10. 10. Technology Has Increased the Avenues of Bullying CYBERBULLYING WHY ?
  11. 11. When Does Bullying Start ? • Think of your elementary school days. • If you can’t think back that far think of your child’s elementary school days.
  12. 12. Who Are The Victims? • Someone who is eager to please. • Someone who is non-confrontational. • A threat to their authority.
  13. 13. False Stereotype Those bullied at work are not always vulnerable, weak, or thin-skinned. Tough Competition Go-Getters High Performers Well-Liked
  14. 14. Motivation For Bullying “It’s about control. It’s what all bullies want: control. Despite the mask of bravado, they are tiny, insecure people.” Power & Control Harassment Verbal Abuse Gary Namie, Ph.D. Campaign Against Workplace Bullying
  15. 15. Contributing Factors Include: High Stress Long Hours Caused by Added Responsibility Less Management Training • 83% employers say that the prime reason for bullying is the weakness of management
  16. 16. Causes of Bullying Most Cases of Bullying Can be Explained by: 1.Bully seeks to eliminate competition, in a cut-throat work environment. 2.Bully is manipulative and seeks to capitalize on a perceived opportunity to get ahead. 3.Workplace environment unknowingly rewards aggressive behavior (promotions, favoritism, etc.).
  17. 17. Negative Effects of Bullying •Lost Productivity •Litigations •Increased: •Turnover •Absenteeism •Health Care Cost Bullying Increased Costs
  18. 18. Negative Effects of Bullying • Negative Work Environments • Unhealthy Consequences • Less Satisfying Relations with Co-Workers • Decreased Satisfaction with Their Jobs • More Likely to Quit Jobs
  19. 19. Types of Communication • Non Verbal Communication is Crucial. • Verbal and Non Verbal Communication are Equally Important.
  20. 20. 12 Signs of Bullying Behavior 1. Your work is never good enough for the boss. 2. Your boss makes you feel humiliated. 3. You constantly feel anxious and agitated at work and dread the start of a new workweek. 4. Your co-workers stop socializing with you. 5. Someone is constantly interfering with tasks you are trying to complete.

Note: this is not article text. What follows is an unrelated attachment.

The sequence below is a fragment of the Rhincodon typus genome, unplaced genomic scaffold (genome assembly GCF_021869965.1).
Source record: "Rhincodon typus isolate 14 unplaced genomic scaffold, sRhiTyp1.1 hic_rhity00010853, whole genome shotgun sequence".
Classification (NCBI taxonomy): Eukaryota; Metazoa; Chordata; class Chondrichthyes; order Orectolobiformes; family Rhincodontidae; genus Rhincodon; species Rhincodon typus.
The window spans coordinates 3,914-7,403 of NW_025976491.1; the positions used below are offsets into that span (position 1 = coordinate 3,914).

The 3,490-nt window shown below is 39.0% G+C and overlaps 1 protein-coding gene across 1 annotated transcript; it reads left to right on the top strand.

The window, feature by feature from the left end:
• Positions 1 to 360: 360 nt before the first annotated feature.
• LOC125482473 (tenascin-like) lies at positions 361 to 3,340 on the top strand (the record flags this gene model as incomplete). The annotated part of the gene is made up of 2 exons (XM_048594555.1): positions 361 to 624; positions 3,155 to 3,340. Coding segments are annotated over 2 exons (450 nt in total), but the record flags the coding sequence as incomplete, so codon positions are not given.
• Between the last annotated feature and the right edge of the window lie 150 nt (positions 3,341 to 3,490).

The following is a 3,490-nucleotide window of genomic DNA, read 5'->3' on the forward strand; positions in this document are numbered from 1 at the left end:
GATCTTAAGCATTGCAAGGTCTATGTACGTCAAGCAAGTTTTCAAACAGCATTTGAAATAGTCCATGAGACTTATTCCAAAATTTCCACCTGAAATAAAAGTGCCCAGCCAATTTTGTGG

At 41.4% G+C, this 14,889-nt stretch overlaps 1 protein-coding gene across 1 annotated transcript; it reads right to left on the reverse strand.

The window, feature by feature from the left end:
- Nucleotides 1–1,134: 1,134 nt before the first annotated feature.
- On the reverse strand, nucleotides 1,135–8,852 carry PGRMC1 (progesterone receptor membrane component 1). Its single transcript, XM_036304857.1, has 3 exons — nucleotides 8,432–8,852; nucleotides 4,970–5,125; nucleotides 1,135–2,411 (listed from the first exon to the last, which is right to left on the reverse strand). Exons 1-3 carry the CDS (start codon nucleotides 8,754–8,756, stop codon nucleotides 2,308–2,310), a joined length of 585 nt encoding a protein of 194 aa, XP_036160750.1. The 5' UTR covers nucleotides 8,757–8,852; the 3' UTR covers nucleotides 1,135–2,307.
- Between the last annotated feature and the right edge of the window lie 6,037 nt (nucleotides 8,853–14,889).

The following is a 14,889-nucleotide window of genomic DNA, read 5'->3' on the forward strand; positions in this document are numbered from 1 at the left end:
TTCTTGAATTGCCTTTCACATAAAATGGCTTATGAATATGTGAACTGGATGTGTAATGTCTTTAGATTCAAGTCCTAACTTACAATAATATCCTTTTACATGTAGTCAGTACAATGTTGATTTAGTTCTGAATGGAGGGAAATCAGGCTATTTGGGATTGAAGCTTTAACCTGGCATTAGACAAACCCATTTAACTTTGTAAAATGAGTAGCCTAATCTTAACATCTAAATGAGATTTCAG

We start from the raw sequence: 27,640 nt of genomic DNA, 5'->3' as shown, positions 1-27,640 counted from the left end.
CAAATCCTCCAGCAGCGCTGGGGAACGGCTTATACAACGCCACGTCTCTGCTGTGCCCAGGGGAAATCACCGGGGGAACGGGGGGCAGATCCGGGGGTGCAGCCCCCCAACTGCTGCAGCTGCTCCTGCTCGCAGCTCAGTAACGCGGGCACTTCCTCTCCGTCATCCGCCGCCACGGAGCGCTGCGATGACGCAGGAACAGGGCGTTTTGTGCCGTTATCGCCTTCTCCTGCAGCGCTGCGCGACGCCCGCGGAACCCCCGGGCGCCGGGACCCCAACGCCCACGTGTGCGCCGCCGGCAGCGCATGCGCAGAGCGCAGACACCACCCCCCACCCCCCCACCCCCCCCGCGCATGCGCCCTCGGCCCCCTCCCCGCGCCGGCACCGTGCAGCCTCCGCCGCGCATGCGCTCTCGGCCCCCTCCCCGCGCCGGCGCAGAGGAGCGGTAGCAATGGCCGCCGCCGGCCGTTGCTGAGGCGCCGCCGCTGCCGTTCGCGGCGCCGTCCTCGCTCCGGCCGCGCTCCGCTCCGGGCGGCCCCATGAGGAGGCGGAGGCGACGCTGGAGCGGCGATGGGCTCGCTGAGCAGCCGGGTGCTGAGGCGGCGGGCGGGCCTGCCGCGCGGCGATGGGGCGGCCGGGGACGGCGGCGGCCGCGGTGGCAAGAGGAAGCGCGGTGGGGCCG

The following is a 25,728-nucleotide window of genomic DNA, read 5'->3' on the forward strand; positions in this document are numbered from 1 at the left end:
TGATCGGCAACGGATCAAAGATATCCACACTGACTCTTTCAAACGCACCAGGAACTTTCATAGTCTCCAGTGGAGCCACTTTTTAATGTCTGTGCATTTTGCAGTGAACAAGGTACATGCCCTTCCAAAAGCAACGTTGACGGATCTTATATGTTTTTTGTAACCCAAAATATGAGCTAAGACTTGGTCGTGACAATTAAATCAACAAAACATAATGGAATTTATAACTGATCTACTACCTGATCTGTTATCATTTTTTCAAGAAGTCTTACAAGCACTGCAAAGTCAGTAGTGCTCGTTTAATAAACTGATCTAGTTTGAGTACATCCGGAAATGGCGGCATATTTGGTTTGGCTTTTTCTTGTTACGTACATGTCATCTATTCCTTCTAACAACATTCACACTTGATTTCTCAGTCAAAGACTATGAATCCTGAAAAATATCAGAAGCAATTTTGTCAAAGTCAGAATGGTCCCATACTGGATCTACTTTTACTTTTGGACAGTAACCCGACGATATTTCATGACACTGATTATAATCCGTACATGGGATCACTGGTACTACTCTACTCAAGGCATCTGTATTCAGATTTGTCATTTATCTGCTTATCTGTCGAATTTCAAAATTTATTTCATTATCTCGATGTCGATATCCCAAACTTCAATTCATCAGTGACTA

21. 21. 12 Signs of Bullying Behavior 6. You are yelled at in front of others, but punished for yelling back. 7.Human resources and other bosses say there is “nothing they can do” about the bully’s behavior. 8.Your requests to transfer positions or office locations are denied. 9.You constantly feel stressed about work, even when you’re at home.
  22. 22. 12 Signs of Bullying Behavior 10. You feel exhausted on your days off and uninterested in activities you once enjoyed. 11. Your family suggests you “leave work at the office” and your doctor asks about what could be causing your new health problems. 12. You start to think you somehow caused the bullying.
  23. 23. Recap • Bullying can happen in any profession • Initiate strict anti-bullying policies • Privately discuss issues with individuals • Make employees feel valued • It is the employers responsibility to resolve the situation Employer Must Understand:
  24. 24. Questions If you have any questions, please submit them now. Thank you for taking the time to attend today’s webinar. If you have any questions about the information covered today, please contact: 1-888-722-7937 Joe Gerard Timothy Dimoff